Some fathering advocates would say that almost every social ill faced by America’s children is related to fatherlessness. Six are noted here. As supported by the data below, children from fatherless homes are more likely to be poor, become involved in drug and alcohol abuse, drop out of school, and suffer from health and emotional problems. Boys are more likely to become involved in crime, and girls are more likely to become pregnant as teens.

For a summary, I’ll just list one fact from each of the six categories they listed.

1. Poverty


– Children in father-absent homes are five times more likely to be poor. In 2002, 7.8% of children in married-couple families were living in poverty, compared to 38.4% of children in female-householder families.

Source: U.S. Census Bureau, Children’s Living Arrangements and Characteristics: March 2002, P20-547, Table C8. Washington, D.C.: GPO 2003.

2. Drug and Alcohol Abuse


– The U.S. Department of Health and Human Services states, “Fatherless children are at a dramatically greater risk of drug and alcohol abuse.”

Source: U.S. Department of Health and Human Services. National Center for Health Statistics. Survey on Child Health. Washington, DC, 1993.

3. Physical and Emotional Health


– Unmarried mothers are less likely to obtain prenatal care and more likely to have a low birthweight baby. Researchers find that these negative effects persist even when they take into account factors, such as parental education, that often distinguish single-parent from two-parent families.

Source: U.S. Department of Health and Human Services. Public Health Service. Center for Disease Control and Prevention. National Center for Health Statistics. Report to Congress on Out-of-Wedlock Childbearing. Hyattsville, MD (Sept. 1995): 12.

– Children in single-parent families are two to three times as likely as children in two-parent families to have emotional and behavioral problems.Source: Stanton, U.S. Department of Health and Human Services. National Center for Health Statistics.”National Health Interview Survey.” Hyattsville, MD, 1988.

4. Educational Achievement


– After taking into account race, socioeconomic status, sex, age, and ability, high school students from single-parent households were 1.7 times more likely to drop out than were their corresponding counterparts living with both biological parents.Source: McNeal, Ralph B. Jr.”Extracurricular Activities and High School Dropouts.” Sociology of Education 68(1995): 62-81.

5. Crime


– Children in single parent families are more likely to be in trouble with the law than their peers who grow up with two parents.

Source: U.S. Department of Health and Human Services. National Center for Health Statistics. National Health Interview Survey. Hyattsville, MD, 1988.

6. Sexual Activity and Teen Pregnancy


– A white teenage girl from an advantaged background is five times more likely to become a teen mother if she grows up in a single-mother household than if she grows up in a household with both biological parents.Source: Whitehead, Barbara Dafoe. “Facing the Challenges of Fragmented Families.” The Philanthropy Roundtable 9.1 (1995): 21.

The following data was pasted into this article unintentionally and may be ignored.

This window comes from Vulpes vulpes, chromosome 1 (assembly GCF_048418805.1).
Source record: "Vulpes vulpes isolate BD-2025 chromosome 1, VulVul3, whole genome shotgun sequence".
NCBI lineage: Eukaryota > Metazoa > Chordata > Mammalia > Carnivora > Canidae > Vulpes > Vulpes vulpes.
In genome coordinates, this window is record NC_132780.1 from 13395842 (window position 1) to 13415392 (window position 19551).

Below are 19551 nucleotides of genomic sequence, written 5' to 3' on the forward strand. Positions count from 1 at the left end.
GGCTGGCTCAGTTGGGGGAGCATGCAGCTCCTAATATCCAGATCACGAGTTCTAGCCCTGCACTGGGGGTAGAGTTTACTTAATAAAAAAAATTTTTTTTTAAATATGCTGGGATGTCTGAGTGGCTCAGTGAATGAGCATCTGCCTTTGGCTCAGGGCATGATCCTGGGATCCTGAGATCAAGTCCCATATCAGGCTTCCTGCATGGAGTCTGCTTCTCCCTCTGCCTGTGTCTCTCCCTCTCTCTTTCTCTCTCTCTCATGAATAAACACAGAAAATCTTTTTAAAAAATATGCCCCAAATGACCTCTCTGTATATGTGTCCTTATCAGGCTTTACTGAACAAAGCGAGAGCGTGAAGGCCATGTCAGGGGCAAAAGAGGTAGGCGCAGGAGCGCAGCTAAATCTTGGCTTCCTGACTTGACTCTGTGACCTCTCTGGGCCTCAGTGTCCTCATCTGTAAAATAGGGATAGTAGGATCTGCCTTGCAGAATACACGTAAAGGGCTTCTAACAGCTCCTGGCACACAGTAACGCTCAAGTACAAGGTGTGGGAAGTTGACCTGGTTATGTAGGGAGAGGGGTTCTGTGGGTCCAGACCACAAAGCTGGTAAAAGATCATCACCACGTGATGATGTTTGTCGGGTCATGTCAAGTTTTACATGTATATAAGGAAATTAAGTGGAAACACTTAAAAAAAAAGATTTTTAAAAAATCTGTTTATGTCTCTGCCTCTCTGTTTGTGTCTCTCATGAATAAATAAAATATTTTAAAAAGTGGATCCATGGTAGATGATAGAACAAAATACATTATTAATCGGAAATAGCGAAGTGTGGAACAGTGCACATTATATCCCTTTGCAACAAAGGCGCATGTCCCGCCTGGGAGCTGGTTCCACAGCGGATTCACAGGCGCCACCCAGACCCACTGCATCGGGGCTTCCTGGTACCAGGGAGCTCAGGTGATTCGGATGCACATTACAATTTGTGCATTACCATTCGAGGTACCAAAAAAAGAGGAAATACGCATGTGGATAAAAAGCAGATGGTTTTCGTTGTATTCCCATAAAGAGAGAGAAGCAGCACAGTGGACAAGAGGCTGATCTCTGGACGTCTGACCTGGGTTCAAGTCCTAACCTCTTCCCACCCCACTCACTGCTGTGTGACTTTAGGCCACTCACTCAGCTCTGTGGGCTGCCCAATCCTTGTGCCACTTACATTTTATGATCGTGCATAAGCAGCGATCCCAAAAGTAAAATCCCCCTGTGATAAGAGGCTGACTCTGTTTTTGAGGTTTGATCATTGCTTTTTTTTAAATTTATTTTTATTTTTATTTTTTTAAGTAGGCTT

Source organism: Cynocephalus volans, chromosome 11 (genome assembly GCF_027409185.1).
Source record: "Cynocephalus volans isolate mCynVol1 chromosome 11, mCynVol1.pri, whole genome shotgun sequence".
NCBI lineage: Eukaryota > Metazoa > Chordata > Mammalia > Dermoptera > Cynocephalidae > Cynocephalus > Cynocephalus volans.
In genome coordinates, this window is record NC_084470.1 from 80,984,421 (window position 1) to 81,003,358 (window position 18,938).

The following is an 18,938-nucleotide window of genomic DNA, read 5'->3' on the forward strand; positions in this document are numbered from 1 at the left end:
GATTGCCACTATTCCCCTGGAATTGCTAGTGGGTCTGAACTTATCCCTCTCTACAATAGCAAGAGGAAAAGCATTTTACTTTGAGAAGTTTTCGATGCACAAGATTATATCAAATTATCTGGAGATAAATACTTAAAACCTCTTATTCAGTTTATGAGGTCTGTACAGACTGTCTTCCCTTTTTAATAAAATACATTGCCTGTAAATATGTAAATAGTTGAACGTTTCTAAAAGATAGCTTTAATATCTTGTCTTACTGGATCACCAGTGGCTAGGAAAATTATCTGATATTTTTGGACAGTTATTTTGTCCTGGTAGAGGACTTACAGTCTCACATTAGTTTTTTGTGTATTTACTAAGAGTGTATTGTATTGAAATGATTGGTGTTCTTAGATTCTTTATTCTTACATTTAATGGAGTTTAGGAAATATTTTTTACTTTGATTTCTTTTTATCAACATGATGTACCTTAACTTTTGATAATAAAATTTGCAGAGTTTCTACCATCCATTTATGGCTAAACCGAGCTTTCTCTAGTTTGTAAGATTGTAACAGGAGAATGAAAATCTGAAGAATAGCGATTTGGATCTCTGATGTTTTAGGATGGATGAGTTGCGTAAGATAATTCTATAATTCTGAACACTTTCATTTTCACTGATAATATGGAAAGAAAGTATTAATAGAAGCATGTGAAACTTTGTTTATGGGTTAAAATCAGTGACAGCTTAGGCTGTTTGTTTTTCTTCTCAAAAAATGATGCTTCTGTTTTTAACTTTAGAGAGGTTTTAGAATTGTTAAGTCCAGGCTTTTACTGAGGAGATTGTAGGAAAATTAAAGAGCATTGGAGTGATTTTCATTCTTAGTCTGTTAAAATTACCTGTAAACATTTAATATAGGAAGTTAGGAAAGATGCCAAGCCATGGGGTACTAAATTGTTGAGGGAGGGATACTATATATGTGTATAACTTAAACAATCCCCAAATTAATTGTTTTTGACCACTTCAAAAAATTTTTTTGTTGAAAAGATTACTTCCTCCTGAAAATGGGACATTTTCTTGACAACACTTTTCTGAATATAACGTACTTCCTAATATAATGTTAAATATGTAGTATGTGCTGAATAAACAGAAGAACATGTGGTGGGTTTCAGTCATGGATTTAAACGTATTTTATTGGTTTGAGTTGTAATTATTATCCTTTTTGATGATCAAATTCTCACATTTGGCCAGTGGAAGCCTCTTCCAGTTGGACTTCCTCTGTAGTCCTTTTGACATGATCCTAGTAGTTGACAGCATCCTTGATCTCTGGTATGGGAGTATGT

Now take a look at this Wall Street Journal article that explains some of the ways that fathers have beneficial effects on children.


As an estimated 70.1 million fathers prepare to celebrate Father’s Day in the U.S., recent research shows that their distinct style of parenting is particularly worth recognition: The way dads tend to interact has long-term benefits for kids, independent of those linked to good mothering.

[…]The benefits of involved fathering are known: improved cognitive skills, fewer behavioral problems among school-age children, less delinquency among teenage boys and fewer psychological problems in young women, based on an analysis of 16 long-term studies of father involvement, published in 2008 in the scholarly journal Acta Paediatrica.

Some of dads’ behavior may spring from their roles as family breadwinners. Although mothers play a significant role in the workforce, men are still the primary breadwinners in more than three-fourths of married-couple households.

And 48% of working fathers spend less than six hours a day with their children, compared with 31% of working mothers, according to a recent poll of 459 working adults by Workplace Options, a provider of employee-assistance and work-life programs in Raleigh, N.C.

As a result, fathers may be less familiar with their children’s nonverbal cues. Such dads tend to challenge children more to express themselves in words, helping foster the better cognitive skills researchers have found in 2-year-olds with involved fathers.

Parenting patterns may be rooted in neurological differences. Under stress, research shows, men’s brains are wired to respond to challenges physically, leaping into action. Women are more likely to withdraw or shut down.

Because fathers have had to learn to manage their own impulses to strike out or react physically to frustration, they may be better equipped than mothers to help children manage their own urges to behave badly, Dr. Pruett says.

Indeed, fathers typically aren’t as upset as mothers by kids’ tantrums or bad behavior, based on a 2009 survey of 1,615 parents by Zero to Three, a nonprofit child-development research and policy organization. Only half as many fathers as mothers say their children’s temper tantrums are one of their biggest challenges.

Fathers matter, so women need to choose men who will be good fathers. And that means having an idea of what fathers do, and knowing how to evaluate a man to see if he can do what fathers do. There’s more to fathers than handsomeness and fun!